3 things to know about Libor

We recently had friends over for dinner and the topic of Libor came up, as in, “What’s happening with Libor? When is it going to be replaced?” (Before you judge me for having lame dinner conversations: One of the guests is a CPA for a hedge fund, so this was actually an interesting topic!) I realized I’m relatively uninformed on the subject, so I set out to get caught up. Here are three interesting things I came across in my research:

1. The main challenger is SOFR

Quick recap: The US Federal Reserve and other regulators are aiming to reduce reliance on Libor, which underpins more than $370 trillion in financial instruments, such as derivatives and loans. The U.K. Financial Conduct Authority is likely to phase out the scandal-plagued reference rate by the end of 2021 as the data used to calculate the rate isn’t sufficiently robust. (Bloomberg has a great QuickTake explainer with more background.)

In November 2014, the Fed convened the Alternative Reference Rates Committee (ARRC), which includes a broad swath of market participants and regulators. In June 2017, the committee named the Secured Overnight Financing Rate (SOFR) as its preferred alternative reference rate, and the Federal Reserve Bank of New York began publishing rates in early April. The CME Group launched one- and three-month SOFR futures in early May.

What is SOFR?

SOFR is a broad measure of the cost of borrowing cash overnight collateralized by Treasury securities. As described by ARRC in its second major report:

SOFR is a fully transactions based rate that will have the widest coverage of any Treasury repo rate available… Because of its range of coverage, SOFR is a good representation of the general funding conditions of the overnight Treasury repo market. As such, it will reflect an economic cost of lending and borrowing relevant to a wide array of market participants active in these markets.

Why did the committee pick SOFR?

The committee calls out four key characteristics of SOFR which support its decision:

  • Fully transaction-based (Libor submissions are mostly based on judgment)
  • Covers multiple repo market segments allowing for future market evolution
  • Encompasses a robust underlying market

  • And it represents an overnight, nearly risk-free reference rate that correlates closely with other money market rates

What are the criticisms of SOFR?

Critics don’t like that SOFR is based on secured transactions, rather than unsecured transactions, like Libor.

Second, some market participants are concerned that SOFR is only an overnight rate–there are no terms or tenors, like there are with Libor–and not many people want a floating-rate product that resets every day. In its transition plan, however, ARRC specifically outlines a goal of producing a term rate. The committee also notes that many market participants are already familiar with contracts that reference an overnight rate rather than a term rate.

2. The transition will take lots of legwork

What happens if you have a contract that uses Libor as the reference rate? Most documents for financial instruments tethered to Libor have fallback provisions–but these often just assume there was a temporary interruption in the reporting of Libor, not that the reference rate has gone away altogether.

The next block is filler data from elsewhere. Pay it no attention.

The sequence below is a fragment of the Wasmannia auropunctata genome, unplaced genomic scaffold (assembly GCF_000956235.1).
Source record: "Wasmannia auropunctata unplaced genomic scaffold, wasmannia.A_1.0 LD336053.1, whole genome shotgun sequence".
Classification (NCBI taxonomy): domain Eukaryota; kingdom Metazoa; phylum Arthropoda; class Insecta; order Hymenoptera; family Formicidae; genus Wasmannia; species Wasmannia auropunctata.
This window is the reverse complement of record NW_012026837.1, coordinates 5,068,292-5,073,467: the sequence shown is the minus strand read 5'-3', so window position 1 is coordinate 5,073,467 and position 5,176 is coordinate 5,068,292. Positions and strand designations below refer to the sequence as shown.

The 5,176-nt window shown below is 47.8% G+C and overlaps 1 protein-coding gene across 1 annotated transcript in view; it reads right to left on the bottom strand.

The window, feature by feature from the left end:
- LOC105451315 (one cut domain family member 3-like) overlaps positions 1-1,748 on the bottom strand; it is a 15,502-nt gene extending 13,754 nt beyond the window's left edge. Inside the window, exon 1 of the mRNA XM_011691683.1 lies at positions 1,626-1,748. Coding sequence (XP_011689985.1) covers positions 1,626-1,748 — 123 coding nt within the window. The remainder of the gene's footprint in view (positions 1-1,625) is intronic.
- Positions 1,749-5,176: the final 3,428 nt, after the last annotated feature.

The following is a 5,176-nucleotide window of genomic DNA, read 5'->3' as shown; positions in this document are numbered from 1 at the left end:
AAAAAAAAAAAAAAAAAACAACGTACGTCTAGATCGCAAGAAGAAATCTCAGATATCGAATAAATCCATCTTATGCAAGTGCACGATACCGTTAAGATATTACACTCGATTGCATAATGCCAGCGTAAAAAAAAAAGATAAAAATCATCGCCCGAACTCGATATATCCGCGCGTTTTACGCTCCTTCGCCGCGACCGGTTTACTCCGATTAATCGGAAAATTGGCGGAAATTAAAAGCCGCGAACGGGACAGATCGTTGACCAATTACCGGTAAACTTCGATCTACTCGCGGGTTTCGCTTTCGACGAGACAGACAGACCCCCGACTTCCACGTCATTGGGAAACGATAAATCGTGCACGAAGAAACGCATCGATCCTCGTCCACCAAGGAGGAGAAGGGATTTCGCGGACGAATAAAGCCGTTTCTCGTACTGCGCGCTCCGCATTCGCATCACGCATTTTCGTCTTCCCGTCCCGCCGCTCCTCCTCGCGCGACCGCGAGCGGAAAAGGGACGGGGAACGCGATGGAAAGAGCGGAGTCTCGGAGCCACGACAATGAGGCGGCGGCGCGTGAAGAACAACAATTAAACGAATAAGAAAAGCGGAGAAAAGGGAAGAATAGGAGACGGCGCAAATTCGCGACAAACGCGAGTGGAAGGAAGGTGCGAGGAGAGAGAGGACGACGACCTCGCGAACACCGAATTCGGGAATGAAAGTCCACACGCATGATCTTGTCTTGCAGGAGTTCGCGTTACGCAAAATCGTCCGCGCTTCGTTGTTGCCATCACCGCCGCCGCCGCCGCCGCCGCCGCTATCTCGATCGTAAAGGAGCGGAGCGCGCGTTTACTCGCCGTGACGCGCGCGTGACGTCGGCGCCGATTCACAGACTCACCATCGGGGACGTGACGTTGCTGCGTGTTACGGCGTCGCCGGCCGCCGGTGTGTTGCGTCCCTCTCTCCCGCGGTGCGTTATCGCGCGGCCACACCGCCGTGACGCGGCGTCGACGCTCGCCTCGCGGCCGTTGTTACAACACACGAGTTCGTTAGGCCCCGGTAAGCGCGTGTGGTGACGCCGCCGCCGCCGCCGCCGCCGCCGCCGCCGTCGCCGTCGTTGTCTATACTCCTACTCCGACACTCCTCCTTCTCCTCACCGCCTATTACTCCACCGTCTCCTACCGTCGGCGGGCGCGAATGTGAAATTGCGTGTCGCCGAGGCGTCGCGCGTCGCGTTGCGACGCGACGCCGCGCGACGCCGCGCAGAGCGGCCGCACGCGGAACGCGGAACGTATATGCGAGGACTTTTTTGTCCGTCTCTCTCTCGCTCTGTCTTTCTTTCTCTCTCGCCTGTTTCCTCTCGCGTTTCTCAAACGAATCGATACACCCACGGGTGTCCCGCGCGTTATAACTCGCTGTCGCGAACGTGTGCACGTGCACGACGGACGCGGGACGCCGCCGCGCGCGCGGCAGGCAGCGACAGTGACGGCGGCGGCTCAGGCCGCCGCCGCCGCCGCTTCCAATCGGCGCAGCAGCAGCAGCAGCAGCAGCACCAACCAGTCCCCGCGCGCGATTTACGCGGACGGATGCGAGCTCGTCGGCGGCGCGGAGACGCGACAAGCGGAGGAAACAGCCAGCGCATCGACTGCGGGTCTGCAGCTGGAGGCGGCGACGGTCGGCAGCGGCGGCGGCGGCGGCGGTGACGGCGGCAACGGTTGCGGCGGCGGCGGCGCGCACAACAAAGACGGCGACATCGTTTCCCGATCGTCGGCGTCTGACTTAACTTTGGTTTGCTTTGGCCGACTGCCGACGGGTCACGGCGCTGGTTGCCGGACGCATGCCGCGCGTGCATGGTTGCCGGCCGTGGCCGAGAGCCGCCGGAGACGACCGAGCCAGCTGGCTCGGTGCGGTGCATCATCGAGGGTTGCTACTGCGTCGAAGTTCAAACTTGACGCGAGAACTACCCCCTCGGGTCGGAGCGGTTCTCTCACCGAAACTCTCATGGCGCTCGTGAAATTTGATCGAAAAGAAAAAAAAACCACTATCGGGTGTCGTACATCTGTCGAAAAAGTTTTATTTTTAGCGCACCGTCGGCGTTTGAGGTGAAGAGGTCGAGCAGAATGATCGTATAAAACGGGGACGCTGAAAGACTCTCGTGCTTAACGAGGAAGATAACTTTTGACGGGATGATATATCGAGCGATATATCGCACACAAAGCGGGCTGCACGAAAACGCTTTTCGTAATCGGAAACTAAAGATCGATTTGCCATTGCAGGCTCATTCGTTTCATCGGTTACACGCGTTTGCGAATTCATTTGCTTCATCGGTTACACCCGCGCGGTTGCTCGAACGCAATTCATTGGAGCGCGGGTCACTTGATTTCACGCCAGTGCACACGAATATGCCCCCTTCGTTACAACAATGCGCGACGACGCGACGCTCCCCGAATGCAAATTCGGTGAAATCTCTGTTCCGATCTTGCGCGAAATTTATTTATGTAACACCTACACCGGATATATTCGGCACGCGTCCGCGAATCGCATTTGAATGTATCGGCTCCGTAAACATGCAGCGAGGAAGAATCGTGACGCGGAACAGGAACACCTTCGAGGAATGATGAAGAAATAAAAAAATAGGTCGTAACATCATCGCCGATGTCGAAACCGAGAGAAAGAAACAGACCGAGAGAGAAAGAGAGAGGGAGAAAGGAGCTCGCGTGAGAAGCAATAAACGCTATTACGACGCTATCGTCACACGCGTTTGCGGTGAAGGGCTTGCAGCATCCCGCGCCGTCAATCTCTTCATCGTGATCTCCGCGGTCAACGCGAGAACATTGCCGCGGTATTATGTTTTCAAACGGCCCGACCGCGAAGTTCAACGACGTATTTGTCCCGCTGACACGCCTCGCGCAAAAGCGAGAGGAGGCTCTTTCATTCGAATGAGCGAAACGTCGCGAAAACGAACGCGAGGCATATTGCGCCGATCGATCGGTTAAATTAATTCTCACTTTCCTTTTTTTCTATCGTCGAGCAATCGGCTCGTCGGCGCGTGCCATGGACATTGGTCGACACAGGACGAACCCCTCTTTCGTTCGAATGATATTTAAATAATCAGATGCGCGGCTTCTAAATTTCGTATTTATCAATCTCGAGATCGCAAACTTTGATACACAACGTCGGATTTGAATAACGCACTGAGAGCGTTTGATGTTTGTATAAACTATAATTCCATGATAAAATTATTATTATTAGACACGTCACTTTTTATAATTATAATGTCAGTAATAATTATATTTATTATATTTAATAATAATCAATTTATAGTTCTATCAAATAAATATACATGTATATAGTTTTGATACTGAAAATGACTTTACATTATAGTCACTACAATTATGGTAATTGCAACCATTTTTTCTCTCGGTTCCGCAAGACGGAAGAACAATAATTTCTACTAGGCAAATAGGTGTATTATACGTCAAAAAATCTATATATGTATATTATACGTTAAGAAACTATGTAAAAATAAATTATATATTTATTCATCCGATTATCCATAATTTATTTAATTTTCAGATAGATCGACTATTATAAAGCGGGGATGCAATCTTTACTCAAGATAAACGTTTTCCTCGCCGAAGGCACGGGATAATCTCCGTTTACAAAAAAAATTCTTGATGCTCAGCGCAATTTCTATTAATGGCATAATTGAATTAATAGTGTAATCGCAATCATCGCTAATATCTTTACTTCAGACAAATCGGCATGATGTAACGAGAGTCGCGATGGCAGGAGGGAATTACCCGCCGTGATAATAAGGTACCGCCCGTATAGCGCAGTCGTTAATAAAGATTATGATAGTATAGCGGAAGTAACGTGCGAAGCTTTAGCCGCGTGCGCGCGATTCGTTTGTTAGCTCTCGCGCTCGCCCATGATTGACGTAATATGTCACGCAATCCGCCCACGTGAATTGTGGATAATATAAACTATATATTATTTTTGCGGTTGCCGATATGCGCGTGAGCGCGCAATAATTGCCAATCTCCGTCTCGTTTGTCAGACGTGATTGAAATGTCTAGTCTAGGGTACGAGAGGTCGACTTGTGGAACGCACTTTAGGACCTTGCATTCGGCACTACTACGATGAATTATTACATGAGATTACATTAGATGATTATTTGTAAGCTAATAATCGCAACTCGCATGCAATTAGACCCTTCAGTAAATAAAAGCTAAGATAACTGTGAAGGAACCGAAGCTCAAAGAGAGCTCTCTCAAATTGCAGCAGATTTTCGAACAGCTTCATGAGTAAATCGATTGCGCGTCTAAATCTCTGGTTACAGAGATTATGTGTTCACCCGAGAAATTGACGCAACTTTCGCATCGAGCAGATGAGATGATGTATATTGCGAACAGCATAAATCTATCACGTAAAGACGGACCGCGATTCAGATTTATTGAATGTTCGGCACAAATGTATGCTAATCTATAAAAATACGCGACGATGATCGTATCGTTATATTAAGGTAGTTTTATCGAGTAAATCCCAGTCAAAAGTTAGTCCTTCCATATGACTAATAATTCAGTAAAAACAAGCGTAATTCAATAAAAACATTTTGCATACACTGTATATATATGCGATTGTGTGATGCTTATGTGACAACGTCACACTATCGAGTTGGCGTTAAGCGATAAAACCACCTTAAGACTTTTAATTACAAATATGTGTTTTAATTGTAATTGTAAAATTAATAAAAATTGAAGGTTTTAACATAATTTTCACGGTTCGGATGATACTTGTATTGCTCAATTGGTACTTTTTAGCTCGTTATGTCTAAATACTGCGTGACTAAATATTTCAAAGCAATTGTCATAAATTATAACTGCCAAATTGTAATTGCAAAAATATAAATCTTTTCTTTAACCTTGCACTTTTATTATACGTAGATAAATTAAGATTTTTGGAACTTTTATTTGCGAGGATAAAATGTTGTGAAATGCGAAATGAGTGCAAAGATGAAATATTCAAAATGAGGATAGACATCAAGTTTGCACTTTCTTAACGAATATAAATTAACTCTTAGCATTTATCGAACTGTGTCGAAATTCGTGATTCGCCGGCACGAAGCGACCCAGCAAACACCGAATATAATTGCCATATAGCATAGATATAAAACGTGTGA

For example, as of the end of 2016, there were $3.4 trillion in outstanding private-sector loans to U.S. non-financial businesses, of which a large chunk are floating-rate loans tied to Libor. In many cases, the documentation language implies that, in the event Libor is not published, the loans covert to an alternative base rate, often the prime rate. The prime rate, however, is typically well above Libor: In its second report, ARRC notes 3-month Libor is currently near 2% while the prime rate is 4.5%, which would represent a significant increase in borrowing costs.

Borrowers and lenders with Libor-linked instruments will be forced amend their docs to reflect more robust fallback language and/or refer to a specific fallback rate and method to prevent a significant change in borrowing costs–certainly no small feat. Additionally, about 80% of currently outstanding business loans are set to mature before the end of 2021 (the supposed Libor end-date), so consideration will also have to be taken as new loans are initiated.

3. Some people like Libor

This goes back to the fact that Libor is based on unsecured transactions: It represents the rate banks charge each other for short-term loans. FT Alphaville and Bloomberg raise a great point: Libor (which is meant to represent banks’ creditworthiness) goes up in times of stress, while SOFR (which is secured with Treasuries) would go down in times of stress due to “flight to safety” behavior.

Here’s what Canaccord Genuity analyst Brian Reynolds wrote, as reported by Bloomberg:

We call Libor a cockroach because it is not going to go away even though equity investors despise it and regulators want to kill it. It is not going away because fixed income portfolio managers love it. They love it because it is the only interest rate that goes up in a crisis, allowing managers who own floating rate debt based on it to outperform in difficult times because of exposure to corporate credit. We can think of no reason why fixed income investors would want to switch their existing bonds from Libor to SOFR, giving up the prospect of outperforming a financial crisis.